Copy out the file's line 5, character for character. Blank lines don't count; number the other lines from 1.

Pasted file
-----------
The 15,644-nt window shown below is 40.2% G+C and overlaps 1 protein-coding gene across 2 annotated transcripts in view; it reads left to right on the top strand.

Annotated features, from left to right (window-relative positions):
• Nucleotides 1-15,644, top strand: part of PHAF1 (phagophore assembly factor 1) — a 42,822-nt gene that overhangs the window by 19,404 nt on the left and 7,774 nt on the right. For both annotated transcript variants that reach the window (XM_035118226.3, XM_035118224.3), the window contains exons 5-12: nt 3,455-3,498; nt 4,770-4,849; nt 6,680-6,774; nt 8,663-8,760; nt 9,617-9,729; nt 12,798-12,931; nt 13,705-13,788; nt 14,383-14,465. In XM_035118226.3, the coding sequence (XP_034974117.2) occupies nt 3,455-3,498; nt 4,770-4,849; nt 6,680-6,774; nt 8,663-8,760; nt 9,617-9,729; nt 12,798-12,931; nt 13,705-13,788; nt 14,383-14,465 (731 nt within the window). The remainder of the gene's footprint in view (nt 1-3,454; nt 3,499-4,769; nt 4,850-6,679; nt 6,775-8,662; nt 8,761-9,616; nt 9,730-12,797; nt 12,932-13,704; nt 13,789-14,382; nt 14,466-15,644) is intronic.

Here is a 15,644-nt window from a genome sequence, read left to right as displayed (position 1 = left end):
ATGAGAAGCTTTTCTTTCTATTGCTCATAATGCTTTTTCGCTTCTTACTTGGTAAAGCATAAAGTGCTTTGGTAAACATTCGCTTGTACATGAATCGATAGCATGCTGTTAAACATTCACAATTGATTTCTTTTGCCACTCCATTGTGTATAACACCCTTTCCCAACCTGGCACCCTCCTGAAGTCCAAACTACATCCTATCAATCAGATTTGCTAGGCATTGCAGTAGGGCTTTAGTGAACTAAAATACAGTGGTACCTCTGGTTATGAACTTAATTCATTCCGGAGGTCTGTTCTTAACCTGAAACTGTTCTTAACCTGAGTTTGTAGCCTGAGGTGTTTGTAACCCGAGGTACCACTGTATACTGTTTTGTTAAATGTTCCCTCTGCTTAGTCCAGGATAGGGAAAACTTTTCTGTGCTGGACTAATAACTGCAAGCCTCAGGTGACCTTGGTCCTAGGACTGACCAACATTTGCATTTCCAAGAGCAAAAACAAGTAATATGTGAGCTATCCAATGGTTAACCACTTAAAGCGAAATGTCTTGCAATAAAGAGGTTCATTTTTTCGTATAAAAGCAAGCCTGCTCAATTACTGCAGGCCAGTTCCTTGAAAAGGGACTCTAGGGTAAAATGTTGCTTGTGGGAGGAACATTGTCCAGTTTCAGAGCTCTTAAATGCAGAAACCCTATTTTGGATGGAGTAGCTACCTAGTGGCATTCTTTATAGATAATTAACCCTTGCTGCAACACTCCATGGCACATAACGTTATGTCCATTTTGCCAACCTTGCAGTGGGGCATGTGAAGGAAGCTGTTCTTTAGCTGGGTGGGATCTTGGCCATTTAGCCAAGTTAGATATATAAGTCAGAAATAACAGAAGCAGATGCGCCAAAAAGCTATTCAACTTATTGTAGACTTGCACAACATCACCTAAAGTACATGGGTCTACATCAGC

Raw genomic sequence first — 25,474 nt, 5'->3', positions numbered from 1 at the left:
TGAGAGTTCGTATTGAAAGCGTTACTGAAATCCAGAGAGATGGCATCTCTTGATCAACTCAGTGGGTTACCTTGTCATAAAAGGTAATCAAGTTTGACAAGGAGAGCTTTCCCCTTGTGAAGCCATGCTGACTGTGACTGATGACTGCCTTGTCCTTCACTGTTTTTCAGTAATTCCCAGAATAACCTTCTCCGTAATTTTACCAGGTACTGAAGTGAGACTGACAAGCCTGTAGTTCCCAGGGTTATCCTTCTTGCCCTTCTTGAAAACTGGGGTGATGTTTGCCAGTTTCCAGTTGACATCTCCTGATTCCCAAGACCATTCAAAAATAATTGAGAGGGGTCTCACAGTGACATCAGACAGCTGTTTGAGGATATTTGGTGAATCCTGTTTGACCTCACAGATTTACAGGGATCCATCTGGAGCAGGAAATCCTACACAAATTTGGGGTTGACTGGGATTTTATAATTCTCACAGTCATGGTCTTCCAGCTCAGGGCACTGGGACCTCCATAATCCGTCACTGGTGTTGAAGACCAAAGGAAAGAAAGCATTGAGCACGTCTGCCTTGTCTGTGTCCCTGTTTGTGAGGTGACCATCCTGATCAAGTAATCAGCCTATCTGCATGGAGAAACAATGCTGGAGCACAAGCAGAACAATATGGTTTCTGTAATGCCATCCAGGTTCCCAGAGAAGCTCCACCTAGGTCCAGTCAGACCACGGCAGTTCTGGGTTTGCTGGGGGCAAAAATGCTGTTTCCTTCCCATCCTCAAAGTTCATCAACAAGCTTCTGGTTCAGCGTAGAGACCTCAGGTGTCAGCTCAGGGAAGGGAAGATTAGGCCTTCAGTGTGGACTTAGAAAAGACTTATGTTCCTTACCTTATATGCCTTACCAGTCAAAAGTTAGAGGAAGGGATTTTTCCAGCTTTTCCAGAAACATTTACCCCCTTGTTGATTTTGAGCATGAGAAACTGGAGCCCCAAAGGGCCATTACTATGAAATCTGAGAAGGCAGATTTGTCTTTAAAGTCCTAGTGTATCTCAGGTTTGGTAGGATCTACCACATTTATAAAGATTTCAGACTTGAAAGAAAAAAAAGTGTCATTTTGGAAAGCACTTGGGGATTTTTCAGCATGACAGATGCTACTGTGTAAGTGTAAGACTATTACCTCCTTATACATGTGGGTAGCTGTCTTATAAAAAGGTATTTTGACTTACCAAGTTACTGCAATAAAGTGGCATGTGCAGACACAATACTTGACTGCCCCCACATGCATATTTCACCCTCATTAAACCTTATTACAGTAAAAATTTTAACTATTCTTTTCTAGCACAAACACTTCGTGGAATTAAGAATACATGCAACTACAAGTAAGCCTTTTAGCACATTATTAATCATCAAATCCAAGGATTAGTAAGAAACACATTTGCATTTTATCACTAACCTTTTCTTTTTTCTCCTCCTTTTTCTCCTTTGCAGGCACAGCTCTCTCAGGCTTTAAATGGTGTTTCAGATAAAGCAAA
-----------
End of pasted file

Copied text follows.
ATGAGAAGCTTTTCTTTCTATTGCTCATAATGCTTTTTCGCTTCTTACTTGGTAAAGCATAAAGTGCTTTGGTAAACATTCGCTTGTACATGAATCGATAGCATGCTGTTAAACATTCACAATTGATTTCTTTTGCCACTCCATTGTGTATAACACCCTTTCCCAACCTGGCACCCTCCTGAAGTCCAAACTACATCCTATCAATCAGATTTGCTAGGCATTGCAGTAGGGCTTTAGTGAACTAAAATACAGTGGTACCTCTGGTTATGAACTTAATTCATTCCGGAGGTCTGTTCTTAACCTGAAACTGTTCTTAACCTGAGTTTGTAGCCTGAGGTGTTTGTAACCCGAGGTACCACTGTATACTGTTTTGTTAAATGTTCCCTCTGCTTAGTCCAGGATAGGGAAAACTTTTCTGTGCTGGACTAATAACTGCAAGCCTCAGGTGACCTTGGTCCTAGGACTGACCAACATTTGCATTTCCAAGAGCAAAAACAAGTAATATGTGAGCTATCCAATGGTTAACCACTTAAAGCGAAATGTCTTGCAATAAAGAGGTTCATTTTTTCGTATAAAAGCAAGCCTGCTCAATTACTGCAGGCCAGTTCCTTGAAAAGGGACTCTAGGGTAAAATGTTGCTTGTGGGAGGAACATTGTCCAGTTTCAGAGCTCTTAAATGCAGAAACCCTATTTTGGATGGAGTAGCTACCTAGTGGCATTCTTTATAGATAATTAACCCTTGCTGCAACACTCCATGGCACATAACGTTATGTCCATTTTGCCAACCTTGCAGTGGGGCATGTGAAGGAAGCTGTTCTTTAGCTGGGTGGGATCTTGGCCATTTAGCCAAGTTAGATATATAAGTCAGAAATAACAGAAGCAGATGCGCCAAAAAGCTATTCAACTTATTGTAGACTTGCACAACATCACCTAAAGTACATGGGTCTACATCAGC